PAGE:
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Alzheimer's and home safety

How to Make Your Home Safer for Someone With Alzheimer's

Alzheimer's disease creates physical, mental and emotional challenges. Here are some tips for making your home physically safer when caring for someone with Alzheimer's.

Menopause & Aging Well

By Paul Denikin

Keeping your loved ones safe can be an overwhelming responsibility, especially when there is a disorder involved such as Alzheimer's disease. Alzheimer's creates many problems, such as memory loss, functional issues, physical problems and changes in emotions or behaviors. It's hard to know where to begin in helping the person stay safe and happy.

But when a loved one with Alzheimer's comes to live with you, you'll want to start with some basic changes and small repairs that can make your home safer.

Here are some of the best tips on where to begin.


Because Alzheimer's affects memory and judgment, it's important to make the kitchen a safe space. You may consider remodeling your kitchen for safety and accessibility, but that can get very expensive. There are plenty of things you can do to make it safer that are virtually cost-free. Try to see your home through the eyes of your loved one and look for potential hazards. Consider investing in a stove that has safety features, such as removable knobs or a shutoff valve for the gas line, for example. Place knives and other sharp objects in a locked cupboard. Look around and assess the dangers, and then take action.

Living room

Alzheimer's also affects balance and depth perception, so the rooms, hallways and stairways used most frequently should be well-lit and free of clutter that could cause falls. Remove throw rugs that might cause someone to trip or slip, and make sure furnishings like floor lamps, ottomans, magazine racks, baskets and small tables are not in the walkways. Night lights or small wall fixtures are a great way to make sure walkways and darker areas of the house get some light.


Lock up any medicines and keep the counter free of clutter. Even everyday things like mouthwash and toothpaste could be hazardous depending on the state your loved one is in. Assess the situation and, if you feel they would be safer, keep those products on a high shelf or locked up. Remove locks from bathroom and bedroom doors to prevent your loved one from locking themselves in.


Consider installing a motion sensor alarm that will let you know when someone is going out a door, especially if your loved one has a history of wandering. It might also be helpful to make sure they have a medical bracelet with your information on it, in case the person wanders away.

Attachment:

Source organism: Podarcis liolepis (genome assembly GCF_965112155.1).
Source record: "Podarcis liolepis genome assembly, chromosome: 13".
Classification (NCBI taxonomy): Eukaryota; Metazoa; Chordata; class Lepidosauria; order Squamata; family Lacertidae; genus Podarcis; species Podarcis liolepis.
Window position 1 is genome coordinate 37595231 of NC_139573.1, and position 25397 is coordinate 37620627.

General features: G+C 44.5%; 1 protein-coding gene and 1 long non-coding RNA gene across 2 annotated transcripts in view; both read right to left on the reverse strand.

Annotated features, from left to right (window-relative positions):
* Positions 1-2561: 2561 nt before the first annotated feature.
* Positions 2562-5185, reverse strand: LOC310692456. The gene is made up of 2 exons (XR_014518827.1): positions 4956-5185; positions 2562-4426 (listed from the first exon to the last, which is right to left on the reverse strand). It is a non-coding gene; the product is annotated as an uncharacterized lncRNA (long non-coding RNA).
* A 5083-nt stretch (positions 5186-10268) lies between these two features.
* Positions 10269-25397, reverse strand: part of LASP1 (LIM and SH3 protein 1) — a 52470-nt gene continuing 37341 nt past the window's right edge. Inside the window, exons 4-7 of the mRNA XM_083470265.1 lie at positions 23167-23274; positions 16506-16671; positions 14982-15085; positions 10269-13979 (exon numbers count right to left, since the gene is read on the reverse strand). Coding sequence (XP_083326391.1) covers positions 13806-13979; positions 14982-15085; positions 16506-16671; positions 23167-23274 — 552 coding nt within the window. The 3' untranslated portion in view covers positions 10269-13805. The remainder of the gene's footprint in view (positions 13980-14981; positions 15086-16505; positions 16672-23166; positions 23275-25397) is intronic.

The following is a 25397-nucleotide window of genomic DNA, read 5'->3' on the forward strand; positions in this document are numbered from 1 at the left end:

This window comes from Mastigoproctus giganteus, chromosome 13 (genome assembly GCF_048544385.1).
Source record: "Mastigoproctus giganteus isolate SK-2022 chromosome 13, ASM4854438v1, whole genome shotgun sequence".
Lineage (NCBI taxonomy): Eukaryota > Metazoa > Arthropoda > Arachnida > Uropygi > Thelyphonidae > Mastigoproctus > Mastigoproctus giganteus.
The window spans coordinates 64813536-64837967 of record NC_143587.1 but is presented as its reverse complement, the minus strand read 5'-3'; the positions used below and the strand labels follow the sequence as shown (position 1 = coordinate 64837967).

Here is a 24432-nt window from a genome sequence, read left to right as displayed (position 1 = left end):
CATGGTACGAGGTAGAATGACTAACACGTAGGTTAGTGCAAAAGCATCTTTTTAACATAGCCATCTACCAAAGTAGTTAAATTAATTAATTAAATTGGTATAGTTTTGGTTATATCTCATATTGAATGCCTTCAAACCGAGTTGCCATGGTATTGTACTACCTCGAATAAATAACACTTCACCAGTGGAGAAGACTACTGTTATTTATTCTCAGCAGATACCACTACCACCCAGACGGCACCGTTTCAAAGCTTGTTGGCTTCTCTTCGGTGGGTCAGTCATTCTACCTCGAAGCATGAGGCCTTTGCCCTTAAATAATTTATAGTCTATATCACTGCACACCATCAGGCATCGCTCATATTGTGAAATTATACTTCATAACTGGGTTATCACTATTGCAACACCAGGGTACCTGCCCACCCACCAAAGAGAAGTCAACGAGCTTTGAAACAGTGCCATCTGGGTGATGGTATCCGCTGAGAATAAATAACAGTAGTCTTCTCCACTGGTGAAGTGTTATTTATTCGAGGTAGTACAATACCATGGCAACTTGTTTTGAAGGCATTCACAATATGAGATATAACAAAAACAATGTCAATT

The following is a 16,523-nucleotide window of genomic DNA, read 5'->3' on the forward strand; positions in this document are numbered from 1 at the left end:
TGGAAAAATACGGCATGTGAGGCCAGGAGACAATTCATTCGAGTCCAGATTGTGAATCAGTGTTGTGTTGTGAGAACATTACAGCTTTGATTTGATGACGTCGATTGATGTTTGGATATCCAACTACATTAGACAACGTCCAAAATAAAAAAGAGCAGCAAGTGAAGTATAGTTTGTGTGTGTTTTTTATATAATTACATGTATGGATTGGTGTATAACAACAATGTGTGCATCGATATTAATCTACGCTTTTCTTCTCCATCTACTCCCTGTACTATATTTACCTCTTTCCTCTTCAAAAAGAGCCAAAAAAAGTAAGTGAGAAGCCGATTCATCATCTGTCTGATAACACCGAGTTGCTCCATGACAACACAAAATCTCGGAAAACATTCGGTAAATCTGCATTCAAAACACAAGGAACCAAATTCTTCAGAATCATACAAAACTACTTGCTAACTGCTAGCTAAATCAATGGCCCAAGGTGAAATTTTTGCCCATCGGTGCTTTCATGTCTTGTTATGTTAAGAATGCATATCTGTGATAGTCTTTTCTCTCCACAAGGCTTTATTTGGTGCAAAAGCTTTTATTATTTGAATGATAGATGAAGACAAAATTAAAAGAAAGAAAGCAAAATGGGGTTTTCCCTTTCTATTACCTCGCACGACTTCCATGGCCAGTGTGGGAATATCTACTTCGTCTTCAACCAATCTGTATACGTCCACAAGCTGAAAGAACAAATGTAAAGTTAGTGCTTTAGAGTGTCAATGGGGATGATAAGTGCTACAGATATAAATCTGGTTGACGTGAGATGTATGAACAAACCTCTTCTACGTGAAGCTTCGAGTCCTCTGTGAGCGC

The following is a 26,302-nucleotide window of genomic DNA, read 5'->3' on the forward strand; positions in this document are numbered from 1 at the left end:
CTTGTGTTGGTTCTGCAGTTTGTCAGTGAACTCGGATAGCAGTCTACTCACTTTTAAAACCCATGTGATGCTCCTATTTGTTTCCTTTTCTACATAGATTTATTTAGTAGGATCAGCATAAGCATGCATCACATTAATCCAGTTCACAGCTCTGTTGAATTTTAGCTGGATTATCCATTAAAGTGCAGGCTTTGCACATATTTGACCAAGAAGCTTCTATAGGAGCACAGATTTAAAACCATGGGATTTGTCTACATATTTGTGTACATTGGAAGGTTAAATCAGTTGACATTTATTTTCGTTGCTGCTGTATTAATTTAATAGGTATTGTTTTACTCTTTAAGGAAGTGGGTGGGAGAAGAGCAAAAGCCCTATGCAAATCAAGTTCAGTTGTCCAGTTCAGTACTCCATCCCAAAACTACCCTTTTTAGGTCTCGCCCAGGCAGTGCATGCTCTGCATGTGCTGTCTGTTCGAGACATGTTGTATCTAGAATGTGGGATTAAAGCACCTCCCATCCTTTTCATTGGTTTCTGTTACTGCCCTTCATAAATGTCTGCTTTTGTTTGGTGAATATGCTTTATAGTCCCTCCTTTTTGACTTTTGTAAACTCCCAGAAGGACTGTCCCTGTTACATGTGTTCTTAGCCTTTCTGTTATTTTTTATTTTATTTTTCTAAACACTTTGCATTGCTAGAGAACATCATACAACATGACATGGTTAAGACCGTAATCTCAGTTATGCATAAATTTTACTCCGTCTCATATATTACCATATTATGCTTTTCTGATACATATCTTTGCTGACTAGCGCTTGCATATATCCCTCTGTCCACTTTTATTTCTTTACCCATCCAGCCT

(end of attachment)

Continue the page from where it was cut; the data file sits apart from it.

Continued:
Other Safety Issues

  • Keep weapons locked up and out of sight. It's your prerogative to keep a weapon, but when you have a loved one in your home who has functionality issues, it's best to keep the weapon secured out of sight. Guns should be disassembled or have a trigger lock and kept in a separate location from bullets.
  • If you have a pool—even a small one for the kids—take precautions. Install a safety fence around it with a motion sensor alarm, or if it's a small inflatable pool, drain it after each use. Make sure safety equipment is in good working order and is at hand.
  • Routinely check fire extinguishers, smoke alarms and carbon monoxide monitors. Replace batteries as directed and make sure they're in good working order. Be sure the entire family knows how to use the extinguishers.
  • Create an emergency plan for your family. Work out a plan in case of fire or severe weather and make sure everyone is on board and knows how to help one another and where to meet. Make up a box of supplies you might need in an emergency—blankets, spare cash, flashlight, ponchos, bottled water, canned foods and a can opener, first aid kit, and any medications that will be necessary—and keep it in a spot that's easy to get to.

Paul Denikin got into DIY home repair projects after his daughter was born with special needs. His initial efforts were motivated by the desire to make his home more accessible for her. He learned everything he knows through trial and error and many helpful YouTube videos. He created to share some of the great resources he's come across and to offer home improvement project how-tos and other accessibility information.

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